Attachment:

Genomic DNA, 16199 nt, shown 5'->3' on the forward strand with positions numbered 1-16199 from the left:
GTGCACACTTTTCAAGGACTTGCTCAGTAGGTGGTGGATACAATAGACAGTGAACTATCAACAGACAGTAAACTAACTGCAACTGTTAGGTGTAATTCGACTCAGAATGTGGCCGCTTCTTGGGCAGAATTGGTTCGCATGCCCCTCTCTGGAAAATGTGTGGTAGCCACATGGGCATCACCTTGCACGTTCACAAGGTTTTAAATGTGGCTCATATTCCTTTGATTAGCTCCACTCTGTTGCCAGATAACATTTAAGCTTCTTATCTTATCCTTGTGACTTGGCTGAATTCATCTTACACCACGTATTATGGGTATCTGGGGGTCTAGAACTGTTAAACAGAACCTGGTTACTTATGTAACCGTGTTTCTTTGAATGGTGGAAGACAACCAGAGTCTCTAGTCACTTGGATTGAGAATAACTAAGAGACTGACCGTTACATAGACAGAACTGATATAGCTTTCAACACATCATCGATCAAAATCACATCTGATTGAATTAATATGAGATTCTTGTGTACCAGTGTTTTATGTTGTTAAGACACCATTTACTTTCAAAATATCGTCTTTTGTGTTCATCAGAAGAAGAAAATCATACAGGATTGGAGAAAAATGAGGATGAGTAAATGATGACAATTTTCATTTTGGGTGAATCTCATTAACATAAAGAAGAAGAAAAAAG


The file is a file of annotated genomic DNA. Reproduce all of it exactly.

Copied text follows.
Genomic DNA, 16199 nt, shown 5'->3' on the forward strand with positions numbered 1-16199 from the left:
GTGCACACTTTTCAAGGACTTGCTCAGTAGGTGGTGGATACAATAGACAGTGAACTATCAACAGACAGTAAACTAACTGCAACTGTTAGGTGTAATTCGACTCAGAATGTGGCCGCTTCTTGGGCAGAATTGGTTCGCATGCCCCTCTCTGGAAAATGTGTGGTAGCCACATGGGCATCACCTTGCACGTTCACAAGGTTTTAAATGTGGCTCATATTCCTTTGATTAGCTCCACTCTGTTGCCAGATAACATTTAAGCTTCTTATCTTATCCTTGTGACTTGGCTGAATTCATCTTACACCACGTATTATGGGTATCTGGGGGTCTAGAACTGTTAAACAGAACCTGGTTACTTATGTAACCGTGTTTCTTTGAATGGTGGAAGACAACCAGAGTCTCTAGTCACTTGGATTGAGAATAACTAAGAGACTGACCGTTACATAGACAGAACTGATATAGCTTTCAACACATCATCGATCAAAATCACATCTGATTGAATTAATATGAGATTCTTGTGTACCAGTGTTTTATGTTGTTAAGACACCATTTACTTTCAAAATATCGTCTTTTGTGTTCATCAGAAGAAGAAAATCATACAGGATTGGAGAAAAATGAGGATGAGTAAATGATGACAATTTTCATTTTGGGTGAATCTCATTAACATAAAGAAGAAGAAAAAAG